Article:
Academic journal article Women's Studies Journal

Disability Care as Women's Work

Academic journal article Women's Studies Journal

Disability Care as Women's Work

Article excerpt

Abstract

Why is disability care a lifelong role and responsibility for some women? How does disability activism and feminism view the role of disability care? This paper starts with an overview of the limited disability and care data we have in New Zealand, and what can be interpreted from the statistics about the gendering of care. Reference is also made to the new controversial 'Funded Family Care' policy for paying family members for caring for a disabled family member, the recent pay equity win for low-paid aged-care workers, and the 'sleepovers' case. To understand the present and to look into the future it helps to know where we have been, so some illustrative examples of current and historical gendering of disability and care are provided including: past eugenic policies; the mid 20th century struggle by mothers of intellectually disabled children; and mother blaming in autism. This is followed by a consideration of some theoretical approaches in helping to understand the situation from feminist and disability perspectives including addressing issues of ableism and power. The paper concludes with suggestions to address the issues of low status and pay for disability care.

Key words

disability, gender, care, mothering, ableism, eugenics

Introduction

My experience in the disability sector is as a parent, friend, advocate and academic. I got into the area of disability (specifically autism) through mothering. I found that a great deal of ad- vocacy was required for any access to education or community inclusion for my disabled child and became involved at many levels, including on the boards of schools and community or- ganisations. In all these roles the same gendered themes arise. In New Zealand, as in many countries, disability care is overwhelmingly the role and job of women, either unpaid or poorly paid. It is a role that may be life-long, and one that requires ongoing vigilance and responsibil- ity. A more sinister trope sometimes blames women, particularly mothers, for disability, par- ticularly of their own child.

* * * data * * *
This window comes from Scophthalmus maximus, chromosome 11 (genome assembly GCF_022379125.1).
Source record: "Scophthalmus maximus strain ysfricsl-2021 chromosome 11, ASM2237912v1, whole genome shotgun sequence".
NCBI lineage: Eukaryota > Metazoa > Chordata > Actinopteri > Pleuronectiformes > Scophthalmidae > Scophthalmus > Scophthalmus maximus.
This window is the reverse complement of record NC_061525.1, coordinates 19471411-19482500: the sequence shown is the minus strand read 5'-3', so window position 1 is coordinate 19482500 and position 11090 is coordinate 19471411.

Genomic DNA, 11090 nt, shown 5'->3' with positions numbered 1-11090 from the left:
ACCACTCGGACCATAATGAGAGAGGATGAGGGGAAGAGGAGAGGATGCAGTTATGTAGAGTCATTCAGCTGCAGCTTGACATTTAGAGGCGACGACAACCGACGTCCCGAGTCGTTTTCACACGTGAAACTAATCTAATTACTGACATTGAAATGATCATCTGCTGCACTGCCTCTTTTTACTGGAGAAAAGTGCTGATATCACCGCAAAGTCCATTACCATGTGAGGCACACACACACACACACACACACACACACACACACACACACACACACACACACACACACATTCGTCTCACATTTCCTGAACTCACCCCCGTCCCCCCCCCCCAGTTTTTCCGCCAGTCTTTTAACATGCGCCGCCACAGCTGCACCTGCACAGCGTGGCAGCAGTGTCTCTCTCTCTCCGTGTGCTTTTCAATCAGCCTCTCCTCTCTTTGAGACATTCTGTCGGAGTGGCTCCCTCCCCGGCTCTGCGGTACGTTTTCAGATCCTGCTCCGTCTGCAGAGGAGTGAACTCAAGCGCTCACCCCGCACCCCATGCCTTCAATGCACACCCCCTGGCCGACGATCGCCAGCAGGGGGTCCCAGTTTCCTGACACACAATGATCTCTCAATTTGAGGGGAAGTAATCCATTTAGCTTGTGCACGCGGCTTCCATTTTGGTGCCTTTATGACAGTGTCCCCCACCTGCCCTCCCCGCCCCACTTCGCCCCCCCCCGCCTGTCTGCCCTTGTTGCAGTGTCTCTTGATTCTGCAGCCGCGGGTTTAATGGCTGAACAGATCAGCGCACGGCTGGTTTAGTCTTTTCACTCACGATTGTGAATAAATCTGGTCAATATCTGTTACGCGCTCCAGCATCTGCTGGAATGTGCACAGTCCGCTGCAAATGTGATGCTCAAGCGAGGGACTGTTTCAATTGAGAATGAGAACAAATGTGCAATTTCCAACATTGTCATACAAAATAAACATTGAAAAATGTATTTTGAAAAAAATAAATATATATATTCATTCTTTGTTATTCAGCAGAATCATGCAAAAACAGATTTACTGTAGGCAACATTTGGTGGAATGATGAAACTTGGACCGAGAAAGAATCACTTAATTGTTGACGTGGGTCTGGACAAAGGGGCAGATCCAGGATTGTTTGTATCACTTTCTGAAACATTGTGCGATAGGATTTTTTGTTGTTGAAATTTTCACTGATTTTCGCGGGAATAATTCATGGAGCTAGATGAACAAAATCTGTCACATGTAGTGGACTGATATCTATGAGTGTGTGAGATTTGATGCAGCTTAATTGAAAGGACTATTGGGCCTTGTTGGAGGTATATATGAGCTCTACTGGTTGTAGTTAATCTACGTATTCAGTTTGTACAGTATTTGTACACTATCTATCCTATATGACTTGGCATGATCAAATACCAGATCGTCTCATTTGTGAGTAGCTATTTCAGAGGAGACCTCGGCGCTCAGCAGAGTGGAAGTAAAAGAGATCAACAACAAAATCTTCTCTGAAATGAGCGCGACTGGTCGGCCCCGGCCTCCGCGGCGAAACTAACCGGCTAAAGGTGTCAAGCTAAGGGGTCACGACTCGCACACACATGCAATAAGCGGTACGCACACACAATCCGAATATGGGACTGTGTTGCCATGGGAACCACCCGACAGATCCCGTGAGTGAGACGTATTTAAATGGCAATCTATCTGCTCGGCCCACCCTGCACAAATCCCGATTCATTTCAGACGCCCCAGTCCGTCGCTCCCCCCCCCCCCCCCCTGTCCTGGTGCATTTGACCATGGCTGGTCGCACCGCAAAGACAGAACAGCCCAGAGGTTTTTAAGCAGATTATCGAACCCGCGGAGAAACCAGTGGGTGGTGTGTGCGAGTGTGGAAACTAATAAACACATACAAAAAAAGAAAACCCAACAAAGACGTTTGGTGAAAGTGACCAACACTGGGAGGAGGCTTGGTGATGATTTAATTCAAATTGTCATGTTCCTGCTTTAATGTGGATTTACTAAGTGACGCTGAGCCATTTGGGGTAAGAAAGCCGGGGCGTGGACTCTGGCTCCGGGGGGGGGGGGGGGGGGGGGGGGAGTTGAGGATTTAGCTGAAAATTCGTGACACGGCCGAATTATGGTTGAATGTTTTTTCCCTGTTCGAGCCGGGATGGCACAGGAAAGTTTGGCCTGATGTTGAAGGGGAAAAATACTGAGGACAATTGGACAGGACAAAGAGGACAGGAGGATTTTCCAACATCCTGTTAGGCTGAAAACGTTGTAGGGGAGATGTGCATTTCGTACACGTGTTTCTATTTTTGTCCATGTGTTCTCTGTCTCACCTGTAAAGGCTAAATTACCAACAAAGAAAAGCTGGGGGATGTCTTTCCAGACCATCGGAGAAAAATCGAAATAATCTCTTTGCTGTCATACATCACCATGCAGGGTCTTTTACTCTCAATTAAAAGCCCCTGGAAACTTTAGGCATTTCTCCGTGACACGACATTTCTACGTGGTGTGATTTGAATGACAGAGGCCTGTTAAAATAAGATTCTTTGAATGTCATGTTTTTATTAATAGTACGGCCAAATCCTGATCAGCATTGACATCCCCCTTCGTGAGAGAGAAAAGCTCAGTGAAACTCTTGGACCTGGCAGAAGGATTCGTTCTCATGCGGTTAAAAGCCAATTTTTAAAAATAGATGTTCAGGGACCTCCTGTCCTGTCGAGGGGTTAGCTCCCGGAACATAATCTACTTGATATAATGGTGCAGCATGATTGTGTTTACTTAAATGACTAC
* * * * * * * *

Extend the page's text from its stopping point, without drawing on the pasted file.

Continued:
This paper starts with an overview of the limited disability and care data we have in New Zealand, and what can be interpreted from it about the gendering of care. Reference is made to the new and controversial 'Funded Family Care' policy for paying family members for caring for a disabled family member, and the recent pay equity win for aged-care workers. To under- stand the present and to look into the future, it helps to know where we have been, so some illustrative examples of current and historical gendering of disability and care are provided including: past eugenic policies, the mid-20th century struggle by mothers of intellectually disabled children, and mother blaming in autism. This is followed by a consideration of some theoretical approaches in helping to understand the situation from feminist and disability per- spectives, finishing with suggestions to address the issues.

Disability statistics and gender

New Zealand's limited disability statistics reveal gendered differences. The disability sector com- monly refers to one in five or roughly 20% of the population as having a disabling impairment. This is reflected in the title of a long-running Radio New Zealand programme on disability issues called 'One in Five' and data from Census-related disability surveys of 1996 and 2001 (Ministry of Health, 2004). The last Census for which we have disability data was 2006 which reported a 17% prevalence rate. It is possible that disability is underreported or the nature of impairment misunderstood or misinterpreted as Census questions rely largely on self-identification (or car- egivers or family members reporting for those assessed as unable to complete their own forms), and language which confuses impairment and disability - both words which carry cultural and political assumptions. Statistics New Zealand's current definition is: 'a disability is an impair- ment that has a long-term [six months or longer], limiting effect on a person's ability to carry out day-to-day activities' (Statistics New Zealand, 28 June 2013). …

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